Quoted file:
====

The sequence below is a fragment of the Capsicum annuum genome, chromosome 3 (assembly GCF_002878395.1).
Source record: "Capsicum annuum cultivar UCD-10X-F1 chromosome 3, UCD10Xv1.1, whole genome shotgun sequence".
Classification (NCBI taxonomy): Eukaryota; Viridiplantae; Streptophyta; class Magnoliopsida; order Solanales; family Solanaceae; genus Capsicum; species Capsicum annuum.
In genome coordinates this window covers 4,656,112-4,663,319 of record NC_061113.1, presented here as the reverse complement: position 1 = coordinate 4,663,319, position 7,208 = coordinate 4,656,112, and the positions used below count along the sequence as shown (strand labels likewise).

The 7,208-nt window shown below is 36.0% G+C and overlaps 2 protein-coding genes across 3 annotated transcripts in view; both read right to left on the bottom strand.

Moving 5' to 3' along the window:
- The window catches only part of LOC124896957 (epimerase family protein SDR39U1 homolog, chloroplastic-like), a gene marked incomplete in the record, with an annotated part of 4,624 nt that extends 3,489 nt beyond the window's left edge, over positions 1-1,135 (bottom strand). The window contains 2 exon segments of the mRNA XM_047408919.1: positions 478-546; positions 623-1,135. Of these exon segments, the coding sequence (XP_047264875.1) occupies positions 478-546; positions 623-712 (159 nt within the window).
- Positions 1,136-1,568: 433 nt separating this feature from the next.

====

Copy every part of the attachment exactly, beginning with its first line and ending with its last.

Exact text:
The sequence below is a fragment of the Capsicum annuum genome, chromosome 3 (assembly GCF_002878395.1).
Source record: "Capsicum annuum cultivar UCD-10X-F1 chromosome 3, UCD10Xv1.1, whole genome shotgun sequence".
Classification (NCBI taxonomy): Eukaryota; Viridiplantae; Streptophyta; class Magnoliopsida; order Solanales; family Solanaceae; genus Capsicum; species Capsicum annuum.
In genome coordinates this window covers 4,656,112-4,663,319 of record NC_061113.1, presented here as the reverse complement: position 1 = coordinate 4,663,319, position 7,208 = coordinate 4,656,112, and the positions used below count along the sequence as shown (strand labels likewise).

The 7,208-nt window shown below is 36.0% G+C and overlaps 2 protein-coding genes across 3 annotated transcripts in view; both read right to left on the bottom strand.

Moving 5' to 3' along the window:
- The window catches only part of LOC124896957 (epimerase family protein SDR39U1 homolog, chloroplastic-like), a gene marked incomplete in the record, with an annotated part of 4,624 nt that extends 3,489 nt beyond the window's left edge, over positions 1-1,135 (bottom strand). The window contains 2 exon segments of the mRNA XM_047408919.1: positions 478-546; positions 623-1,135. Of these exon segments, the coding sequence (XP_047264875.1) occupies positions 478-546; positions 623-712 (159 nt within the window).
- Positions 1,136-1,568: 433 nt separating this feature from the next.